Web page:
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SUB,IECT: Meeting on ANPR on cigarette lighter safety DATE I F MEETING: December 6, 2006 PLACE: Room 725, CPSC headquarters 106 EH'CRY SOURCE: Michael Gougisha, Pamela Weller DATE OF ENTRY:
January 18,2007

COMMlsslONAll'ENDEES: Michael Gougisha Counselor to Comlnissioner Thomas H. Moore, Pamela Weller counselor to Commissioner Thomas H. Moore, Joe Vogel of CPSC



NOH-COMMlSSlONATCENDEES: Thomas M. Kelleher of BIC Corporation and
David Baker, Law offices of David H. Baker LLC; Sean Oberle of the Product Safety Letter

SUMMARY OF MEETING: David Baker began the substantive discussion by
going through a sort of chronology on the issue of the development of a mandatory cigarette lighter safety standard, which is currently at the ANPR stage before the Commission. Mr. Baker suggested that if a mandatory standard was in effect, current levels of compliance experienced with the voluntary standard, ASTM F400, would ilndoubtedly be increased. Mr. Baker also suggested that rather than going through all of the rulemaking requirements set forth in Section 9 of the Consumer Product Safety Act (CPSA) , it'would be less burdensome on the Commission's resources if the Commission would terminate its rulemaking and officially rely on the voluntary skndard under Section 9(b)(2) of the CPSA. When questioned by Commissioner's Moore's staff about the enforcement affect of such reliance, Mr. Baker suggested that, while he does not think that such an action would create the effect of a mandatory standard, there could be a greater degree of enforcement potential than that which exist with a voluntary standard.

Additionally, Mr. Baker said he had some issues with the way that CPSC's staff did the lighter testing provided for in the October 2006, Cigarette Lighter Status Report to the Commission. There was no summary page so you could not readily tell what a pass was and what a fail was. He also indicated the failure rate was more in the 85% range if you include things like labeling violations. Mr. Gougisha indicated that no relationship had been established between the injuries and non-complying lighters. Mr. Baker responded that while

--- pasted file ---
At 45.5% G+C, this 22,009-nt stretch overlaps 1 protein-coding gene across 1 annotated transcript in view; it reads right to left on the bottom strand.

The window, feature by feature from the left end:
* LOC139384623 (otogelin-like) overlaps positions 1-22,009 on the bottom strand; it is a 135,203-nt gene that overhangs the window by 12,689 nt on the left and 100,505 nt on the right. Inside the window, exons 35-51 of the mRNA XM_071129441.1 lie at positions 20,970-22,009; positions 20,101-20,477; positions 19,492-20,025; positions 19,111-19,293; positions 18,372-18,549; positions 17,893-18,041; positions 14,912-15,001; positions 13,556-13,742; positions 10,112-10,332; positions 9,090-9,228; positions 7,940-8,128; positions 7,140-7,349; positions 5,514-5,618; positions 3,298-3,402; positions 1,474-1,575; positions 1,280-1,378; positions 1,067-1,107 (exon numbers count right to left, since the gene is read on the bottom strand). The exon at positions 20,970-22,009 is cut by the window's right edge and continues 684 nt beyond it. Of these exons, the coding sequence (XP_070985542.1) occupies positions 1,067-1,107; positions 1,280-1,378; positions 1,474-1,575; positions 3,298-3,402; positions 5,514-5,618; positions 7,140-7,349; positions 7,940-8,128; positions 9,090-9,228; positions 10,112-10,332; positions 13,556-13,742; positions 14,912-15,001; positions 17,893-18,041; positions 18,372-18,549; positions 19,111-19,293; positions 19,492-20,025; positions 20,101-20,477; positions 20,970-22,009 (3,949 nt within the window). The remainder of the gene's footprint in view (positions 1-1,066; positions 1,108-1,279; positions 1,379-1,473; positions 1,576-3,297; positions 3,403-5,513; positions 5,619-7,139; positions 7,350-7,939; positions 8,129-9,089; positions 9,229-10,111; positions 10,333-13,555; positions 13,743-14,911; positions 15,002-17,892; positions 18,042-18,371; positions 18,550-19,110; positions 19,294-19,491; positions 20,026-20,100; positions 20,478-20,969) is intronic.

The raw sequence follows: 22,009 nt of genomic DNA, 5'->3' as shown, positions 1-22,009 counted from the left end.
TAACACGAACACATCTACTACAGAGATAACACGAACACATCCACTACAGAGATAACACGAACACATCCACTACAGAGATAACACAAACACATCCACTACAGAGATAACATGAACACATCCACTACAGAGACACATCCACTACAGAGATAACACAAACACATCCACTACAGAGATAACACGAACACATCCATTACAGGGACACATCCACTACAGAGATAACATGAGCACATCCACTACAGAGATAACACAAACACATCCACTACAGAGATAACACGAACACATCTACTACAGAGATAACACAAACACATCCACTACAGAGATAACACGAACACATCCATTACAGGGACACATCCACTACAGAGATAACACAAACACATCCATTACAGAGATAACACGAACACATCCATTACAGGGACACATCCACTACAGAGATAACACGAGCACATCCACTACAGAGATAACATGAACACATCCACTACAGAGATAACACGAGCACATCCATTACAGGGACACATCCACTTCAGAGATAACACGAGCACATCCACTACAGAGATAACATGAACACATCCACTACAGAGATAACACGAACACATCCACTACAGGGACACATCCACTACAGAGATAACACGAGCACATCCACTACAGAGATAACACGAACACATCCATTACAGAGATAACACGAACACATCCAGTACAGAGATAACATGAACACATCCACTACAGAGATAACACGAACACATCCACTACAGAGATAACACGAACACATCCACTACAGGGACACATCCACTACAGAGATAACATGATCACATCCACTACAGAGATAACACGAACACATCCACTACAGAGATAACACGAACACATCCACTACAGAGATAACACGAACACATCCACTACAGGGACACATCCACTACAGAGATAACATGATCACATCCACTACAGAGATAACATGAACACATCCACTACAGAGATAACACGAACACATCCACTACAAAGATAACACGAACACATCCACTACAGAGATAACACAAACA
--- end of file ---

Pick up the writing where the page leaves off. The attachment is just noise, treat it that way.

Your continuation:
that was true, it'was intuitive that the connection was there. Mr. Baker said that injuries were relative to costs and that there would be no cost to the industry to comply with the standard. Mr. Kelleher added that, if the U.S. does not develop a mandatory standard, the U.S. market would be flooded with non-complying lighters because other countries have adopted the ASTM F400 as a mandatory standard. He also suggested that reliance on the voluntary standard would be efficient and, while the rule may not be a Commission mandate, it would be very important in leveling the playing field for domestic manufacturers and such Commission action could prevent domestic manufacturers from going out of business. In response to a question by Commissioiier Moore's staff, Mr. action, most future Kelleher provided that, notwithstanding Comrr~ission domestic production of lighters could be moving to China. In response to another question, Mr. Kelleher also indicated that he thoughtthat providing a level playing field for domestic manufacturers is an important role for the Commission to play. Mr. Baker then reiterated that increased compliance could be expected with Commission reliance on the voluntary standard and further suggested that a reduction in injuries and deaths associated with non-complying lighter would therefore ensue. The meeting was concluded and Commissioner Moore's staff thanked Mr. Baker and Mr. Kelleher for their input. The talking points presented by Mr. Baker in anticipation of the meeting are attached.